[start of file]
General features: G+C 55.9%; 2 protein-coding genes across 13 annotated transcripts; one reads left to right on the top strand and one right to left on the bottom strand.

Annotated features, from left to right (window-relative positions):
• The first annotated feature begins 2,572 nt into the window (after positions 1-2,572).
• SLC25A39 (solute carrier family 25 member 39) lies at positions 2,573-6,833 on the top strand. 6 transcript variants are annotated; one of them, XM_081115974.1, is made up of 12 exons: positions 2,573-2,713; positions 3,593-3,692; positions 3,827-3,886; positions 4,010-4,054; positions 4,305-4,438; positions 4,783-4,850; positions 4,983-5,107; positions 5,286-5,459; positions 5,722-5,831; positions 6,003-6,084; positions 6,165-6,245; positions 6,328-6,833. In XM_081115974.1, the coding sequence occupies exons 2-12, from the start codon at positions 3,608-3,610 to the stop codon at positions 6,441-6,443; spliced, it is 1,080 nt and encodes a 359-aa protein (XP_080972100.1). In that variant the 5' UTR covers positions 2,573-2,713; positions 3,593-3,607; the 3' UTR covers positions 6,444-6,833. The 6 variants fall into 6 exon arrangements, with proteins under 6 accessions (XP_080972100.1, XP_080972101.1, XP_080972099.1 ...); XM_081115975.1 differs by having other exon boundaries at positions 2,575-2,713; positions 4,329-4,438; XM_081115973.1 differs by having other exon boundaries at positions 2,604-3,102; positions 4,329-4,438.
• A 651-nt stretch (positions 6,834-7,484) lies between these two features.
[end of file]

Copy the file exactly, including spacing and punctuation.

General features: G+C 55.9%; 2 protein-coding genes across 13 annotated transcripts; one reads left to right on the top strand and one right to left on the bottom strand.

Annotated features, from left to right (window-relative positions):
• The first annotated feature begins 2,572 nt into the window (after positions 1-2,572).
• SLC25A39 (solute carrier family 25 member 39) lies at positions 2,573-6,833 on the top strand. 6 transcript variants are annotated; one of them, XM_081115974.1, is made up of 12 exons: positions 2,573-2,713; positions 3,593-3,692; positions 3,827-3,886; positions 4,010-4,054; positions 4,305-4,438; positions 4,783-4,850; positions 4,983-5,107; positions 5,286-5,459; positions 5,722-5,831; positions 6,003-6,084; positions 6,165-6,245; positions 6,328-6,833. In XM_081115974.1, the coding sequence occupies exons 2-12, from the start codon at positions 3,608-3,610 to the stop codon at positions 6,441-6,443; spliced, it is 1,080 nt and encodes a 359-aa protein (XP_080972100.1). In that variant the 5' UTR covers positions 2,573-2,713; positions 3,593-3,607; the 3' UTR covers positions 6,444-6,833. The 6 variants fall into 6 exon arrangements, with proteins under 6 accessions (XP_080972100.1, XP_080972101.1, XP_080972099.1 ...); XM_081115975.1 differs by having other exon boundaries at positions 2,575-2,713; positions 4,329-4,438; XM_081115973.1 differs by having other exon boundaries at positions 2,604-3,102; positions 4,329-4,438.
• A 651-nt stretch (positions 6,834-7,484) lies between these two features.